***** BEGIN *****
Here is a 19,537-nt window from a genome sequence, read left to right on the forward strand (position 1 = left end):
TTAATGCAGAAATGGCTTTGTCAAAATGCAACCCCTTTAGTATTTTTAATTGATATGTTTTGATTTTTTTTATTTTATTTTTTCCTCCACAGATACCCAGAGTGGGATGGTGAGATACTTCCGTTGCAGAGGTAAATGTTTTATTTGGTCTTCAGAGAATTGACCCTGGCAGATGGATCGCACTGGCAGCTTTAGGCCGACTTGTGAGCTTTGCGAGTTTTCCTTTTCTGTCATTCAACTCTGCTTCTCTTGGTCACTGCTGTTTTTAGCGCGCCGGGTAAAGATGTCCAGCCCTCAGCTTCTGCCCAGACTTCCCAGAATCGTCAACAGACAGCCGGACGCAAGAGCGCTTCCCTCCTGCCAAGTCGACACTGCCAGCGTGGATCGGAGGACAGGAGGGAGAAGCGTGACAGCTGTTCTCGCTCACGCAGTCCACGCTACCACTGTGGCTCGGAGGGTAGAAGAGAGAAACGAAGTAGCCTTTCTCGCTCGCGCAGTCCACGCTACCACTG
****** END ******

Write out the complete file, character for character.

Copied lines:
Here is a 19,537-nt window from a genome sequence, read left to right on the forward strand (position 1 = left end):
TTAATGCAGAAATGGCTTTGTCAAAATGCAACCCCTTTAGTATTTTTAATTGATATGTTTTGATTTTTTTTATTTTATTTTTTCCTCCACAGATACCCAGAGTGGGATGGTGAGATACTTCCGTTGCAGAGGTAAATGTTTTATTTGGTCTTCAGAGAATTGACCCTGGCAGATGGATCGCACTGGCAGCTTTAGGCCGACTTGTGAGCTTTGCGAGTTTTCCTTTTCTGTCATTCAACTCTGCTTCTCTTGGTCACTGCTGTTTTTAGCGCGCCGGGTAAAGATGTCCAGCCCTCAGCTTCTGCCCAGACTTCCCAGAATCGTCAACAGACAGCCGGACGCAAGAGCGCTTCCCTCCTGCCAAGTCGACACTGCCAGCGTGGATCGGAGGACAGGAGGGAGAAGCGTGACAGCTGTTCTCGCTCACGCAGTCCACGCTACCACTGTGGCTCGGAGGGTAGAAGAGAGAAACGAAGTAGCCTTTCTCGCTCGCGCAGTCCACGCTACCACTG